Administration Signaling That President Trump Will End DACA: What You Need to Know

There is strong speculation that in the coming days President Trump will end the Deferred Action for Childhood Arrivals (DACA) initiative. If the administration chooses to do so, there are different ways the program could be terminated.

One option would be to allow DACA to sunset, allowing those who presently have DACA and a work permit (with validity periods up to two years) to be protected from deportation and permitted to work until it expires. In the alternative, DACA could be brought to an end quickly and previously issued deferrals of deportation and work permits would be immediately invalidated, thus placing the nearly 800,000 DACA recipients at risk for deportation.

There is also the troubling possibility that DACA applicants’ personal information, including addresses will be shared with Immigration and Customs Enforcement (ICE). While ICE does not have the resources to go to every DACA recipient’s home – and it’s unclear whether it would be legally permissible to use information from DACA applications for the purposes of immigration enforcement – more aggressive immigration enforcement overall means that everyone should prepare themselves.

United We Dream has provided tips on how DACA beneficiaries should protect themselves should they find themselves at risk of being apprehended by ICE. The following is adapted from their recommendations.

  • Do Not Open Your Doors— Immigration and Customs Enforcement (ICE) cannot come into your home without a warrant signed by a judge. With your door shut, ask ICE to slide the signed warrant under the door or push it up against a window. They cannot come in unless you let them.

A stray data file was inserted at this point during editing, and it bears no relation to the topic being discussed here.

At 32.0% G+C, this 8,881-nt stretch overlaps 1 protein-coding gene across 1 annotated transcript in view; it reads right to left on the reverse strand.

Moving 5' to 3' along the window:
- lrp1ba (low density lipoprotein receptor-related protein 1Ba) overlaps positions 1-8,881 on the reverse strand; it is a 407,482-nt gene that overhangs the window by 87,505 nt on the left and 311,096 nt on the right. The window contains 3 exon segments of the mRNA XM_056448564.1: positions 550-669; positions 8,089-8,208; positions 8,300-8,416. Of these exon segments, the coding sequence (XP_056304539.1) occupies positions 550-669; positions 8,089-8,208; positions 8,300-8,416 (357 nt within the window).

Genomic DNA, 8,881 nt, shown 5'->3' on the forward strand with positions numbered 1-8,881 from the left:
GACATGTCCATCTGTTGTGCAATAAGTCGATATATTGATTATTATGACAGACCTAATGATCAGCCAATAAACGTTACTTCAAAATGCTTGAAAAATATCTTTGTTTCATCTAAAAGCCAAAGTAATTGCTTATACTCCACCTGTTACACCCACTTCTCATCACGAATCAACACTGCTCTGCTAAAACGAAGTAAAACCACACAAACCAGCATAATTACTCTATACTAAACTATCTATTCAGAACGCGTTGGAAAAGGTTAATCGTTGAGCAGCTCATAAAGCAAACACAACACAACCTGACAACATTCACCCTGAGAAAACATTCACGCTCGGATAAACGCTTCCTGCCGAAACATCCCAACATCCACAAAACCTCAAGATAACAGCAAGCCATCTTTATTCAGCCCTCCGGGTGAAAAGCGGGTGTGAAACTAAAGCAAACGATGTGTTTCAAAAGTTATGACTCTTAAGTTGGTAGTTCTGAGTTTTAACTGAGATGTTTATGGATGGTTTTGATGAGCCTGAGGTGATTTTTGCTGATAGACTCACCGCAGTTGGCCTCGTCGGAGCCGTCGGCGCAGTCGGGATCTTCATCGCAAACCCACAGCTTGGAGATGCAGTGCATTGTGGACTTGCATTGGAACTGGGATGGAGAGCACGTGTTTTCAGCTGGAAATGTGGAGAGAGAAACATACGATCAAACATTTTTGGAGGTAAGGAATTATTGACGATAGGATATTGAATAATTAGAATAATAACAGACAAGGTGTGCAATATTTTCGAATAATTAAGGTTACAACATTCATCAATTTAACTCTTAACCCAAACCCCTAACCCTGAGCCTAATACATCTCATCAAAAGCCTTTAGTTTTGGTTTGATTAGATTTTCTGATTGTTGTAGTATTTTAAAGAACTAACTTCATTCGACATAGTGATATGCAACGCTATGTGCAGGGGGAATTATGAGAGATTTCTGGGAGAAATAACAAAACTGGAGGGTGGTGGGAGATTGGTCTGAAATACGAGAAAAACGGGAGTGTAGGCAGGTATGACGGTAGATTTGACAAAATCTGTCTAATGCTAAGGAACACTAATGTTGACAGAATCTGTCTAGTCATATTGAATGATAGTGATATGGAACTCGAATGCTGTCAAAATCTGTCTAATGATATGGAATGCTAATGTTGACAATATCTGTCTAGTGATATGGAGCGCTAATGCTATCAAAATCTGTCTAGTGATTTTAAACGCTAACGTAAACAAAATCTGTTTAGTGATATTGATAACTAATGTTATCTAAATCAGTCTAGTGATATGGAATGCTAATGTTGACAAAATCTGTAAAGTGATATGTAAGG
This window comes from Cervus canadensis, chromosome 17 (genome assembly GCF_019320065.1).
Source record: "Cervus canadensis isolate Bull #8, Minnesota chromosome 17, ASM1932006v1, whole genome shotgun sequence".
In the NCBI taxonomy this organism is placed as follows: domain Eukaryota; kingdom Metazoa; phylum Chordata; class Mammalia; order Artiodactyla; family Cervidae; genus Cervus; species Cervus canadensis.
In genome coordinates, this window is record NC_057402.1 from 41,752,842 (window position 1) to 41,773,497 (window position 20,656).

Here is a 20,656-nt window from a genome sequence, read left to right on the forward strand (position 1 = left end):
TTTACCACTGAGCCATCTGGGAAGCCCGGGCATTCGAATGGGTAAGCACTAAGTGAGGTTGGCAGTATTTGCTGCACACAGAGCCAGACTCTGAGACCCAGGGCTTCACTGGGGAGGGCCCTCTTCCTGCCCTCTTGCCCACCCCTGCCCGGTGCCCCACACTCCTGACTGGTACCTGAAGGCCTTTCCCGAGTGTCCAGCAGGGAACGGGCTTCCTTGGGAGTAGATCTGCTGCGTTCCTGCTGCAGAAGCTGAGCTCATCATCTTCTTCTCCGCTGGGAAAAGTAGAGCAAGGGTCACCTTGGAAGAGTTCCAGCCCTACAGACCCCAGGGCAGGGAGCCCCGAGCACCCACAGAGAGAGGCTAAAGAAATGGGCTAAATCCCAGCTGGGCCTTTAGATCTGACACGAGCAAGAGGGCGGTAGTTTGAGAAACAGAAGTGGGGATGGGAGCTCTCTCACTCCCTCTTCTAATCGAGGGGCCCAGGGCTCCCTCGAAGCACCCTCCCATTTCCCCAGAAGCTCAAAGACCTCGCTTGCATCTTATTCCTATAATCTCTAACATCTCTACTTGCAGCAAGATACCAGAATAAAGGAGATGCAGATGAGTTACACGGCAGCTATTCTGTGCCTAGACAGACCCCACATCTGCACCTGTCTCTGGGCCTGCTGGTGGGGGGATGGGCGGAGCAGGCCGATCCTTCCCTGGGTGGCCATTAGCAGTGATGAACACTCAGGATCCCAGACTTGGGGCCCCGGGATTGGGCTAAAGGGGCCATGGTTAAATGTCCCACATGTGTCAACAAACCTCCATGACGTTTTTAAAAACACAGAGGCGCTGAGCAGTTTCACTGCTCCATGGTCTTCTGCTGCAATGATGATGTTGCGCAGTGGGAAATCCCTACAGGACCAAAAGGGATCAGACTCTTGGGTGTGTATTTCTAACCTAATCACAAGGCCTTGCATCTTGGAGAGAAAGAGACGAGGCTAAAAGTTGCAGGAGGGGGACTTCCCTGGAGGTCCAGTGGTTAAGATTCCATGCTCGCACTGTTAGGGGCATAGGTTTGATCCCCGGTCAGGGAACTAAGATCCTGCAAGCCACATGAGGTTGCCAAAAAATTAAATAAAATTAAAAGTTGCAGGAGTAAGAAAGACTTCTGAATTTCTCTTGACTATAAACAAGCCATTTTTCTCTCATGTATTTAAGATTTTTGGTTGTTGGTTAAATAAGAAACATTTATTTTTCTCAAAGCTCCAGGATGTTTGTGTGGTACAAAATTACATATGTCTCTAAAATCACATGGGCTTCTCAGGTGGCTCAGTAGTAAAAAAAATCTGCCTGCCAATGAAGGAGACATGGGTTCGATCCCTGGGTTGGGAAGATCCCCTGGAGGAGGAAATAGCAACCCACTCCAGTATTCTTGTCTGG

• Exercise Your Right to Remain Silent — ICE can use anything you say against you in immigration court. It’s important for you to remain silent and ask to speak to your attorney. Simply tell the immigration officer: “I am exercising my fifth amendment right and choosing to remain silent until I speak to my attorney.”
  • Do Not Sign Anything Before Speaking to an Attorney —  ICE and Customs Border Protection (CBP) may attempt to pressure or coerce you into signing your own deportation order. This is also known as a voluntary departure. Do not sign anything that they give you without first speaking to an attorney.
  • Record Your Encounter — Take note of badge numbers, the number of agents, time, type of cars they used, and exactly what happened. Reporting this information will help advocates determine whether any rights violations occurred.
  • Report Your Encounter — United We Dream runs a hotline for people to report activity of ICE, CBP, or any other enforcement agencies. Report the activity by calling the hotline at 1–844–363–1423.
  • Contact an Immigration Lawyer — Get a trustworthy immigration attorney or legal representative accredited by the Board of Immigration Appeals (BIA) and explore all options to fight your case. If detained, remember that you might be able to pay to be released on bond— don’t lose hope. Visit our partners, IMMI, to find free or low-cost legal help near you.
  • Protect Your Assets— If you bought a vehicle, home, or have a business, prepare a plan for how you will maintain them if you lose your job or are put into deportation proceedings.